Well, it’s been a while since I’ve posted.  Sorry, no good excuses, just sheer laziness.

However, I have been out and about. Last weekend, I flew to Brisbane, and hopped on a bike for a short cycle tour.  We had a great combination of bikes – a tandem, a steel framed tourer towing a BOB trailer, a flat bar roadie, and a hard tail mountain bike.

 We loaded our bikes, and headed out from Taringa. We rode through UQ, over the bridge and wended our way down Old Cleveland Road towards Cleveland, making it to the ferry with enough time for a coffee at the ferry terminal before boarding the ferry to Stradbroke Island.   

Waiting for the ferry (sorry about the bins in the shot)

Waiting for the ferry (sorry about the bins in the shot)

The ferry ride was a very comfortable 45 minutes, with a cafe on board.  It cost us $30 return (including the bikes), which was a far cry from the $150 it costs to take a car across!  It was a beautiful day to be on the water.  Flat seas, blue skies, and we even saw dolphins.

Beautiful weather!

Beautiful weather!

The ferry dropped us off at Dunwich, on the westerly side of the island, leaving us about 20kms to ride to reach our campsite at Point Lookout. The going was hilly, however traffic was light and the drivers were all supportive.

We arrived at the campsite at about 2.00pm, giving us enough time to set up camp, and have swim. The campsite was right on the beach, which certainly made for convenient swimming!

IMG-20130706-00161 IMG-20130706-00162


The next day, we ventured out to a cafe for breakfast, then had a look at Point Lookout where we were lucky enough to see whales and dolphins. It was then time to ride back to Dunwich, and head back on the ferry.

Whale watching

Whale watching


Waiting for the ferry

We decided on a slight change of plans, and took the train from Cleveland back to Roma St where we rode home.

Great weather, good riding, good road surfaces and really fantastic traffic.  In addition to this, having the bikes on the island made it super convenient for getting around.  All in all? A great trip.


We looped the lake

So my apologies for not wrapping this up earlier ,however a few weeks ago, I did Loop the Lake at Lake Macquarie.  A fantastic event (super casual), that was organised by Rotary.  You just pretty much turned up, and rode.  No official start, and no timing chips – it felt just like a ride with (lots of) friends. So here are some photos from the ride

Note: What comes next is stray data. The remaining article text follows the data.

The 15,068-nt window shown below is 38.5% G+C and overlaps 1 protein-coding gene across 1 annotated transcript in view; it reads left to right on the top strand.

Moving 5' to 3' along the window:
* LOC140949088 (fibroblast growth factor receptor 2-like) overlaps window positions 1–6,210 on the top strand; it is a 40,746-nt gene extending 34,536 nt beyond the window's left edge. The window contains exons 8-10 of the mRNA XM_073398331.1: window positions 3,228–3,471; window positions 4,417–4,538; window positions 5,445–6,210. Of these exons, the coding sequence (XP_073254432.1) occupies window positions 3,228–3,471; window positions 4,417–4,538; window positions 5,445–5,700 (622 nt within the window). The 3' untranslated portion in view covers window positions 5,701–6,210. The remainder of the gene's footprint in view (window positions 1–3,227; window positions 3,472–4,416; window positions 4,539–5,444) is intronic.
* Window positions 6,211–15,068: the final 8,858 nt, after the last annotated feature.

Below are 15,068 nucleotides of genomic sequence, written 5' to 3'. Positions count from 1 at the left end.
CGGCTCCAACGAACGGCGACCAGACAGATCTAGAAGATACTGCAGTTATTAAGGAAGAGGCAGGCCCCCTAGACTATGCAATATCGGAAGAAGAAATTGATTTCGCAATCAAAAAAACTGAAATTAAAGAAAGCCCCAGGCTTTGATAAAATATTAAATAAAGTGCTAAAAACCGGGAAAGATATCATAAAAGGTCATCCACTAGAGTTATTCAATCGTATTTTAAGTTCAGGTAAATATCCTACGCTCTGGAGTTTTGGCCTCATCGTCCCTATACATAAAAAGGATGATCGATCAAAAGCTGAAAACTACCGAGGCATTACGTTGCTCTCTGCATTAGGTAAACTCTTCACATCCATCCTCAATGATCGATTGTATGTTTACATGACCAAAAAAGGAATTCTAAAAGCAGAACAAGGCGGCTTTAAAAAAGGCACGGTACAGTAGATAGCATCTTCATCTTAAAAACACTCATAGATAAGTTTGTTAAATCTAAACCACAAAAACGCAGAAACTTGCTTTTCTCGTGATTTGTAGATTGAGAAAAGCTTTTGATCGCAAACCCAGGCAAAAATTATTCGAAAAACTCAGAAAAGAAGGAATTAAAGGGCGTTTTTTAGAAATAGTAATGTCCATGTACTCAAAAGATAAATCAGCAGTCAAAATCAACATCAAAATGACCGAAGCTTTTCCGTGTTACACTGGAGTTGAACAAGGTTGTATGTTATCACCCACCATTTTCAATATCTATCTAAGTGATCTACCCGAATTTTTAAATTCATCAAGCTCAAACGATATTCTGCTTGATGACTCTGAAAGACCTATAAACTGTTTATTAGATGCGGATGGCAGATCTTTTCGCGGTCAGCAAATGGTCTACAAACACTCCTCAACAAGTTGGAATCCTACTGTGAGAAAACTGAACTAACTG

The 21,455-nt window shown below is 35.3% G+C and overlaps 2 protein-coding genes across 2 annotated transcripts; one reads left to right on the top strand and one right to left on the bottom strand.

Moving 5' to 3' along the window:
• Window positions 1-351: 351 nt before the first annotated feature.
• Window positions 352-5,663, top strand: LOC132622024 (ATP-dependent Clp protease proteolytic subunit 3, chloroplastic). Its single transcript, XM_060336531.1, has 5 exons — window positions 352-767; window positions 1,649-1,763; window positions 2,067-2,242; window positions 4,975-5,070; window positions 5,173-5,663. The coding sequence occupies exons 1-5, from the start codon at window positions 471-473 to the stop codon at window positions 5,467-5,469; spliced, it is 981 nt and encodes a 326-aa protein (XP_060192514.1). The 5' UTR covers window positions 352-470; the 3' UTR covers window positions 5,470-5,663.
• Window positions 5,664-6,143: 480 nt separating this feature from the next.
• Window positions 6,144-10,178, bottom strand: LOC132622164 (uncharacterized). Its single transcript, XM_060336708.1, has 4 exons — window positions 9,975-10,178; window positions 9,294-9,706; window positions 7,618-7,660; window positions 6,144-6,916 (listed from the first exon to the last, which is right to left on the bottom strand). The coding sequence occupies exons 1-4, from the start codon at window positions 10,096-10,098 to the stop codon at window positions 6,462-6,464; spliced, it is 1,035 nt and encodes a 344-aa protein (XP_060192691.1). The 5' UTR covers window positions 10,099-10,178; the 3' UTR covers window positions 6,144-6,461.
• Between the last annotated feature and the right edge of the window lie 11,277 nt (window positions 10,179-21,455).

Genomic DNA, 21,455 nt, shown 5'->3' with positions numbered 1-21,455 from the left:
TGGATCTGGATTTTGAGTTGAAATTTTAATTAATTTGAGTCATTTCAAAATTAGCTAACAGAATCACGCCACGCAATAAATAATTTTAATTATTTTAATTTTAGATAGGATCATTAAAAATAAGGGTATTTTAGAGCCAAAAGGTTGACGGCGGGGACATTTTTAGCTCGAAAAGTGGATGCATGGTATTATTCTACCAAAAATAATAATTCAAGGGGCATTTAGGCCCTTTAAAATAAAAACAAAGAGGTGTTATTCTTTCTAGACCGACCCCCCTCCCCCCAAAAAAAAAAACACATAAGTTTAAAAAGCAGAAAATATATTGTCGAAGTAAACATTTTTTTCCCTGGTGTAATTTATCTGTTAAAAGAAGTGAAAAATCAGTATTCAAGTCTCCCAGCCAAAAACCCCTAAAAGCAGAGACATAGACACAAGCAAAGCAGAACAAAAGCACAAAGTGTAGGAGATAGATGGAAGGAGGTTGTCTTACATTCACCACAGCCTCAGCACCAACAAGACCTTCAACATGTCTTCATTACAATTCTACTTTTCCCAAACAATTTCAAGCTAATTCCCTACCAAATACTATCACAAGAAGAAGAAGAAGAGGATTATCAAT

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So, after reading all about how good the riding is in Melbourne, I decided to go check it all out. 

The first thing you notice about Melbourne is that it’s flat.  Very flat.  One of the rides I did started in St Kilda and wound its way next to the water.  80kms feels like about 50, in speed as well as effort, and I averaged well over 28kph for the ride (something I wouldn’t even remotely come close to in Sydney).

Secondly, there are so many cyclists on the roads, it makes you feel safe.  I did some riding in bike lanes, lots of riding in non bike lanes and even some riding on highways.  No-one yelled at me, threw stuff at me, or did anything I felt was unsafe.  Now, admittedly I was not riding in peak hour traffic, but still – very pleasant.

Lastly, there is plenty of bike related infrastructure around.  A lot of the local businesses cater to cyclists, with bike racks outside.


Bike parking outside a local business


Sign in local cafe

All in all, I must say that riding in Melbourne was indeed pleasant.  I’d love to go touring there – the highways seem well geared up for it (most with bike lanes), and the local roads seem well maintained (lots of hot mix too).  This combined with the flat terrain, and the friendly drivers made for a very nice weekend.


Other random photos from riding

NSW cycling policy

I had a bit of a flick through the NSW cycling policy.  Interesting facts

– 42% of Sydney households own at least 1 bike, but only 0.7% of people cycle to work

– the overall share of bike trips has remained relatively constant from 2001